Soon, we’ll be able to see the affect of meditation and faith community connections on our mental, emotional and physical health in a way that we never have before.  By 2020, quantifying faith will become increasingly possible, and this new potential has the potential to catalyze better health outcomes, as well as serve as a driver of growth and revitalization of faith communities.

Some questions immediately arise.  When you can quantify your faith…

  • How much more frequently will you perform your spiritual practices?
  • How likely are you to share about your faith with others, especially if you had discomfort with evangelism before?
  • What products, services, or tools will you use to measure your faith?
  • How will you monitor the feedback loops between your faith, health, emotions, and relationships?
  • With whom will you share your quantified faith data? What is that data worth to you?

Came across a fascinating article by anthroplogist & Intel fellow, Genevieve Bell on Techno-Spiritual Practices, the full text of which can be downloaded here.  Ultimately, she argues for the need to design ubiquitous computing for spiritual life, not just secular life alone.

Here are some particularly insightful highlights around the interplay between technology shaping spiritual expression as well as spiritual practices demanding technology be developed to meet new needs:

However, it is my contention that these examples of the ways in which new technologies are delivering religious experiences represent the leading edge of a much larger re-purposing of the internet in particular, and of computational technologies more broadly, that has been underway for some time…These techno-spiritual re-purposings are important for the ways in which they highlight alternate paradigms for technology creation, deployment, consumption and resistance, as well as pointing to different communities, practices and habits that could be supported. Furthermore, these re- purposings seems to be of critical importance as the realm of technological infrastructure extends progressively beyond the office, into the home, and many other points of social and cultural significance, including one presumes, places of worship, ritual and meditation. After all, life also happens in the sacred domain.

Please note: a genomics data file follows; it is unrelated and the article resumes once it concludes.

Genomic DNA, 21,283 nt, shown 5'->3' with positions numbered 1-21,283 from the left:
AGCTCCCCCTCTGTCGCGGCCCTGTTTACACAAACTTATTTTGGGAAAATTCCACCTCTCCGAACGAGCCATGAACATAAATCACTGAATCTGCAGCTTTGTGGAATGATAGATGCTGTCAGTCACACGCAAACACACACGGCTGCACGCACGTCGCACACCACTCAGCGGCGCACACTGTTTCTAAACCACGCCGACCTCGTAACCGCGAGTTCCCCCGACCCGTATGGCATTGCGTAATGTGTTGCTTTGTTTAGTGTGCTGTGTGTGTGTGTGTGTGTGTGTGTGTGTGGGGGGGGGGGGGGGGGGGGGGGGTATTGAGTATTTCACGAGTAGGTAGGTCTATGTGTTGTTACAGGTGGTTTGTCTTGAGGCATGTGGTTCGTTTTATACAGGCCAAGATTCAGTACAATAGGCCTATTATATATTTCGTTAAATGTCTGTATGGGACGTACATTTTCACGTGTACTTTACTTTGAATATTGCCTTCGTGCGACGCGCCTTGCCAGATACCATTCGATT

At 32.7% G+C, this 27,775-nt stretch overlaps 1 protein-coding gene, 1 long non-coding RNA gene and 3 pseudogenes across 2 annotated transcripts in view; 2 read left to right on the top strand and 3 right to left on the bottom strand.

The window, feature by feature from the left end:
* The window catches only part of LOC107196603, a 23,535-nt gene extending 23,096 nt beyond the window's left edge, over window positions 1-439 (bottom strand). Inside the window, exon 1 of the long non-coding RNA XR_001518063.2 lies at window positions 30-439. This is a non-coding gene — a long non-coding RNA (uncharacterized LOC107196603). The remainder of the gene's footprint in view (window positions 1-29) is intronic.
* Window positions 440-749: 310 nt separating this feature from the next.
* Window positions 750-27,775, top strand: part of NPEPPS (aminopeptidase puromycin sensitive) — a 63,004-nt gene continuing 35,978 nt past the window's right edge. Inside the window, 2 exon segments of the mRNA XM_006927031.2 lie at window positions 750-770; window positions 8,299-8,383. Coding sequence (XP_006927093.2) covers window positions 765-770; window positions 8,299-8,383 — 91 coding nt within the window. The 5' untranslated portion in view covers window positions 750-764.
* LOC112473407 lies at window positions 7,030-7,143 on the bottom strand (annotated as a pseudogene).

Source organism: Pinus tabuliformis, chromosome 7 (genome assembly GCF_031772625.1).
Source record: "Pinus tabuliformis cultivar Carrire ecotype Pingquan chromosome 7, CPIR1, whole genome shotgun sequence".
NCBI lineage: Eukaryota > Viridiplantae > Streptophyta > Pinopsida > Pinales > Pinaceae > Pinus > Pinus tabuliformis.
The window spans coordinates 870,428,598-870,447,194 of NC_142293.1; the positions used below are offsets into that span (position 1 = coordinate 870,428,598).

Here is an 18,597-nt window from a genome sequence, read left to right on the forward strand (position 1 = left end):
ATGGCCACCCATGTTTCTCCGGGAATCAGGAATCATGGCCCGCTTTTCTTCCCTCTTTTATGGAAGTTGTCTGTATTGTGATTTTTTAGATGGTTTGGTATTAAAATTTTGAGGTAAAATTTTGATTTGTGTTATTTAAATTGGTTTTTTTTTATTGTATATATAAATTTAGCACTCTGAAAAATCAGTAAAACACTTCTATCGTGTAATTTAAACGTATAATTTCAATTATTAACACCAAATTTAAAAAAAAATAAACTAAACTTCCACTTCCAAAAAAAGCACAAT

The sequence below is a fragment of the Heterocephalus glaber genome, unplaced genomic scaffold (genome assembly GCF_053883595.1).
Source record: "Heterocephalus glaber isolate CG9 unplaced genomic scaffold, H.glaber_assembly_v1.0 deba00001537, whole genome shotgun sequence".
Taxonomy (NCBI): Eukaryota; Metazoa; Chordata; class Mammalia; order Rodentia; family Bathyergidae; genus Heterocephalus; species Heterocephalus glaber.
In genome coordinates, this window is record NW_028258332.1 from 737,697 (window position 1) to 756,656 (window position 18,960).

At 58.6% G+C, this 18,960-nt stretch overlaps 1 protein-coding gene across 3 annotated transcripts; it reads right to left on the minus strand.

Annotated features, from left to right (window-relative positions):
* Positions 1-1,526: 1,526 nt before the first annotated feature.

To have been there for Computer-Human Interaction conference she describes at the question under consideration was simply:  “Can we have spiritual experiences online?”

She highlights several examples of techno-social practices, including:

  • Pew research stating that 64% of online Americans have used the internet for religious or spiritual purposes.
  • Buddhist practice in China of having your mobile phone blessed
  • texting messages to be printed & placed at the Wailing Wall in Jerusalem, to enable remote participation
  • virtual confessions (quite controversial in Roman Catholic circles, especially)
  • online memorial halls such as “Earth Village” in China to support ancestor worship
  • a Mecca-finding phone app in Malaysia so Muslims can respond accurately to the call to prayer

Bell concludes that

If it is indeed the case, that religion is a primary framing narrative in most cultures, and then religion must also be one of the primary forces acting on people’s relationships with and around new technologies – one could go as far as to suggest that there can be no real ubiquitous computing if it does not account for religion.

What an impressive article by someone who comes from an experience design perspective with an anthropological lens–this article is not new, but it is extremely relevant!